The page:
court order was not sought prior to the removal. The term “material facts” is used
to mean (a) a case identifier that does not disclose the names of the parties
involved, (b) the open and close dates for the case, (c) a description of the
reason(s) CFSA got involved in the case, (d) a description of any exigent
circumstances or immediate danger that played a role in the decision to remove,
(e) the number of children involved, (f) the length of time the child(ren) remained
in care outside the home, (g) a description of all services provided, if any, in order
to avoid the need to remove the child(ren), and (h) a description of any safety plan
the family had in place at the time of the removal.
Plaintiffs’ Interrogatories on Remand [ECF No. 227] at 2-3. On February 5, 2016, the
District objected to Interrogatory No. 9, arguing that it was overly broad and unduly
burdensome. See Defendant District of Columbia’s Answers to Plaintiffs’ Interrogatories
on Remand [ECF No. 231-4]. Defendant challenged the relevance of including facts
regarding removals that occurred between 2005 and 2007 because that time period
postdated the 2004 removal of the Doe children from their home. See id.
On February 17, 2016, Plaintiffs’ counsel advised the District that the discovery
dispute could be resolved “if the District would search its case files for the narrowed
period of January 2003 through October 2004 and provide key dates including any pre-
removal court hearing date, and facts relevant to the basis for removal and any exigency.”
Memorandum at 3. On March 4, 2016, the District supplemented its response to
Interrogatory No. 9 by providing a 147-page chart containing “data pulled from CFSA’s
electronic system (FACES)” regarding removals during the 2003-2004 time period. See
Defendant District of Columbia’s Supplemental Answers to Plaintiffs’ Interrogatories
[ECF No. 231-5] at 5-6. That supplemental response addressed some of the information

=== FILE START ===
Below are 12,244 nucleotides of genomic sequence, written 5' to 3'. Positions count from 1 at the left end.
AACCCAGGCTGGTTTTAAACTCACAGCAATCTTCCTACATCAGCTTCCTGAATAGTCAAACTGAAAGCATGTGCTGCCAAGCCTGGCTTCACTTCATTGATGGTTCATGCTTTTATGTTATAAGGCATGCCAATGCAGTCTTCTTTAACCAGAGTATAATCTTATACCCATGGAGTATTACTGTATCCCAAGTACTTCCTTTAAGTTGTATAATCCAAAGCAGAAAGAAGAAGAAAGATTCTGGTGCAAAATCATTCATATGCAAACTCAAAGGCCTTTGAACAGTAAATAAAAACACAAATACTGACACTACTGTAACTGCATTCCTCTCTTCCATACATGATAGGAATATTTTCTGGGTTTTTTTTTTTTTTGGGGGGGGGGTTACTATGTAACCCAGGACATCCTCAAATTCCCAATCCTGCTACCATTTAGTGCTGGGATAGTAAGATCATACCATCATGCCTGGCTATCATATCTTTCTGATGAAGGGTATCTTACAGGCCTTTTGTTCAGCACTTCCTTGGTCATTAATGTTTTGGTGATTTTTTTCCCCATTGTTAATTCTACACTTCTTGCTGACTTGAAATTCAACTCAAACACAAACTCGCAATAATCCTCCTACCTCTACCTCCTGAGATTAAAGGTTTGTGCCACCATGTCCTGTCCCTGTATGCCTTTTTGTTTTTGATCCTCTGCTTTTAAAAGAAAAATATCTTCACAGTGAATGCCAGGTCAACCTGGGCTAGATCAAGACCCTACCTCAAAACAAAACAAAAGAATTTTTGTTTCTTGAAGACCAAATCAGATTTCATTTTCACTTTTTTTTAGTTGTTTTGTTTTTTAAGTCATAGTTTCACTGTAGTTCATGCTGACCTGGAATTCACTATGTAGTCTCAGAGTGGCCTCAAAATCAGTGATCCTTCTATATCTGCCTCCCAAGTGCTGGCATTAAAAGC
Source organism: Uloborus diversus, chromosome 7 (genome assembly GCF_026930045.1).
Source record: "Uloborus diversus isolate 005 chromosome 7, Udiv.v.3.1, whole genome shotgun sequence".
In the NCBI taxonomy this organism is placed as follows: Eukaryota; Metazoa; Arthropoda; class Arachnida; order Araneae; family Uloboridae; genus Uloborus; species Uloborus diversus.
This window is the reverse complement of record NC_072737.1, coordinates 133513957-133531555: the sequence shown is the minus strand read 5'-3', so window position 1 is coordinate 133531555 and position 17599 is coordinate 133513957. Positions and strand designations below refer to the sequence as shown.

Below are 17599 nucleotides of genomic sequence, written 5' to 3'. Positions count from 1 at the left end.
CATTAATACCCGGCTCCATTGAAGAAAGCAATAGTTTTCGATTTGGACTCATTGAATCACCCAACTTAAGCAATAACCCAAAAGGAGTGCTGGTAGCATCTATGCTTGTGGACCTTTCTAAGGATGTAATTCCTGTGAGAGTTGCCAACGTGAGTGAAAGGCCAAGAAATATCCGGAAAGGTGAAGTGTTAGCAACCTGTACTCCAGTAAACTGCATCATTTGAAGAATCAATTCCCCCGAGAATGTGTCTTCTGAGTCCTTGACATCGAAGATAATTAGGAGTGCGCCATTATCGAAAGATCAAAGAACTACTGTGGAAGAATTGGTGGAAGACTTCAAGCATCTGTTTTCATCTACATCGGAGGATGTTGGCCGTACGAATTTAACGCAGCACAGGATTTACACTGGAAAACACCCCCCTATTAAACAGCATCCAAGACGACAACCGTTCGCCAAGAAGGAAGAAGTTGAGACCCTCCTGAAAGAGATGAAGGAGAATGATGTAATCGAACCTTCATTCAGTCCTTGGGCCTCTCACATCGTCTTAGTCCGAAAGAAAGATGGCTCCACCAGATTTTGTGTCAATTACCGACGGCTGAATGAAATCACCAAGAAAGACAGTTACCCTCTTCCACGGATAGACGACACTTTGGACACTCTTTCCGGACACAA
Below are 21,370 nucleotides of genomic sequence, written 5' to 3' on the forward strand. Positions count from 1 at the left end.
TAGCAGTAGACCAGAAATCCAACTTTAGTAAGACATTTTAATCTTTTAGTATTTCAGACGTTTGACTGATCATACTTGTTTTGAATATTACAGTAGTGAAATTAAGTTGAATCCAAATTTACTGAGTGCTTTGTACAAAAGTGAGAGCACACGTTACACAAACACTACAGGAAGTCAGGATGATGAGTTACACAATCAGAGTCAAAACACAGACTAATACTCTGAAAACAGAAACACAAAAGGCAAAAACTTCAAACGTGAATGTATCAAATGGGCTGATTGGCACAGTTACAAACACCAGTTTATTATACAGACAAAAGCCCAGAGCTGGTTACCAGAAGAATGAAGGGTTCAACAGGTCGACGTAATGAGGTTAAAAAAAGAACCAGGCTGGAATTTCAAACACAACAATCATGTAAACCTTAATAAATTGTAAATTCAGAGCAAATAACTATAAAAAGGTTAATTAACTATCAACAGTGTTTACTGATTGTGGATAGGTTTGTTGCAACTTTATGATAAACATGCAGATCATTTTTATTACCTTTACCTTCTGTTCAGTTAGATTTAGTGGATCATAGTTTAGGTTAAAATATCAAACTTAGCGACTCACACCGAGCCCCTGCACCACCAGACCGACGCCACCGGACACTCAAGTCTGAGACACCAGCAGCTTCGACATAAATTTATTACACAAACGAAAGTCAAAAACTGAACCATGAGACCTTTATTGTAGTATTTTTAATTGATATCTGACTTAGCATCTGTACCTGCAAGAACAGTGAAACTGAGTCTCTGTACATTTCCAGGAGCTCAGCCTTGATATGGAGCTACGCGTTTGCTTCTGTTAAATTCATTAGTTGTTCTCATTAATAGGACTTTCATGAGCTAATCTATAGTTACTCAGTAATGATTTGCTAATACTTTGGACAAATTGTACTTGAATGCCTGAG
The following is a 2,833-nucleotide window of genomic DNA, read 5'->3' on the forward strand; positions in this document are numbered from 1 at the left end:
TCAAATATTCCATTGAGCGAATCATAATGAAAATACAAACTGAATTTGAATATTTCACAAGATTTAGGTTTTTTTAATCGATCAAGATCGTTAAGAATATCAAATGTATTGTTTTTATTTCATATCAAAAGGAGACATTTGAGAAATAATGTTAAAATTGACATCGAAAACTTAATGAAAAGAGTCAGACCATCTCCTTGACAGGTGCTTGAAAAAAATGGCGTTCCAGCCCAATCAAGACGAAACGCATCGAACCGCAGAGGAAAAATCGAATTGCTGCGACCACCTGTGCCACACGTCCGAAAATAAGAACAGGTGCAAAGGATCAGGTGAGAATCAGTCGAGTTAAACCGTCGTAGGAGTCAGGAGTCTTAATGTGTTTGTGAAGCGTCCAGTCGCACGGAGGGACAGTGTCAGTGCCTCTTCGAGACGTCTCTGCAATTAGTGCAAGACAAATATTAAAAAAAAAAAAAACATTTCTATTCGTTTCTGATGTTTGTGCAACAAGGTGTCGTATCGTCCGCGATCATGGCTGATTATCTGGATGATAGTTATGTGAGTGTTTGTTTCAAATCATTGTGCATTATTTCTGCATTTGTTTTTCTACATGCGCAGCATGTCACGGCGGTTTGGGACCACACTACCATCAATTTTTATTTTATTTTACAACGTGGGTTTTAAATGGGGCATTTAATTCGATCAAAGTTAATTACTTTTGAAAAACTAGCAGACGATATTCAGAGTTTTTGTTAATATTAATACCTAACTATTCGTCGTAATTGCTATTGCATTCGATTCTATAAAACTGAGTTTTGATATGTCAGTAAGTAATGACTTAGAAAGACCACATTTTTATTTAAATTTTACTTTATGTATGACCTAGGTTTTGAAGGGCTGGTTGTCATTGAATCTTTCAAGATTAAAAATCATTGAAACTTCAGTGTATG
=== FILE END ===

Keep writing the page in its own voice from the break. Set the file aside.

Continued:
requested in Interrogatory No. 9 but did not provide “a description of any exigent
circumstances or immediate danger that played a role in the decision to remove.” Id. at
The parties, with the assistance of Magistrate Judge Kay, strove to resolve their discovery
dispute informally. Beginning in June, 2016, Magistrate Judge Kay convened numerous
telephonic status conferences 4 in an effort to develop a workable plan for the production of
additional records — such as complaints, removal placement screens, and affidavits of
reasonable efforts — in response to Plaintiffs' Interrogatory No. 9. Magistrate Judge Kay sought
to balance Plaintiffs’ professed need for that information against the District's claim that it would
be unduly time-consuming and expensive to retrieve the information requested by Plaintiffs
because not all such information was available in a searchable form within the custody of CFSA.
Magistrate Judge Kay also conducted an in camera review of certain documents, but was unable
Plaintiffs characterize the chart as “a table of removal cases that has columns regarding court hearings and orders,
but no details of the hearings or orders, and no information on exigent or emergency circumstances.” Memorandum
Telephone status conferences were held on: June 3, 2016; June 6, 2016; June 20, 2016; June 30, 2016; July 12,
2016; August 9, 2016; and August 16, 2016.
to ascertain whether the documents were responsive to all of the categories of information
requested by the Plaintiffs. 5
By August 16, 2016, it had become apparent that this matter could not be resolved
informally. Accordingly, Plaintiffs were permitted to file a motion to compel. Plaintiffs’ Motion
was filed on September 16, 2016, and Defendant District of Columbia filed its Opposition on
October 7, 2016.
II. LEGAL STANDARD
Federal Rule of Civil Procedure 33 allows a party to serve written interrogatories that
“relate to any matter that may be inquired into under Rule 26(b).” Fed. R. Civ. P. 33. Rule
26(b), in turn, permits parties to
obtain discovery regarding any nonprivileged matter that is relevant to any party's
claim or defense and proportional to the needs of the case, considering the
importance of the issues at stake in the action, the amount in controversy, the
parties' relative access to relevant information, the parties' resources, the
importance of the discovery in resolving the issues, and whether the burden or
expense of the proposed discovery outweighs its likely benefit.
Fed. R. Civ. P. 26(b). Rule 33(d) permits a party to provide business records instead of
preparing a narrative written response to an interrogatory. Fed. R. Civ. P. 33(d); see Haughton v.
District of Columbia, 161 F. Supp.3d 100, 102 (D.D.C. 2014). Regardless of the form of the
interrogatory response, “[a] party to whom an interrogatory is propounded ‘must provide true,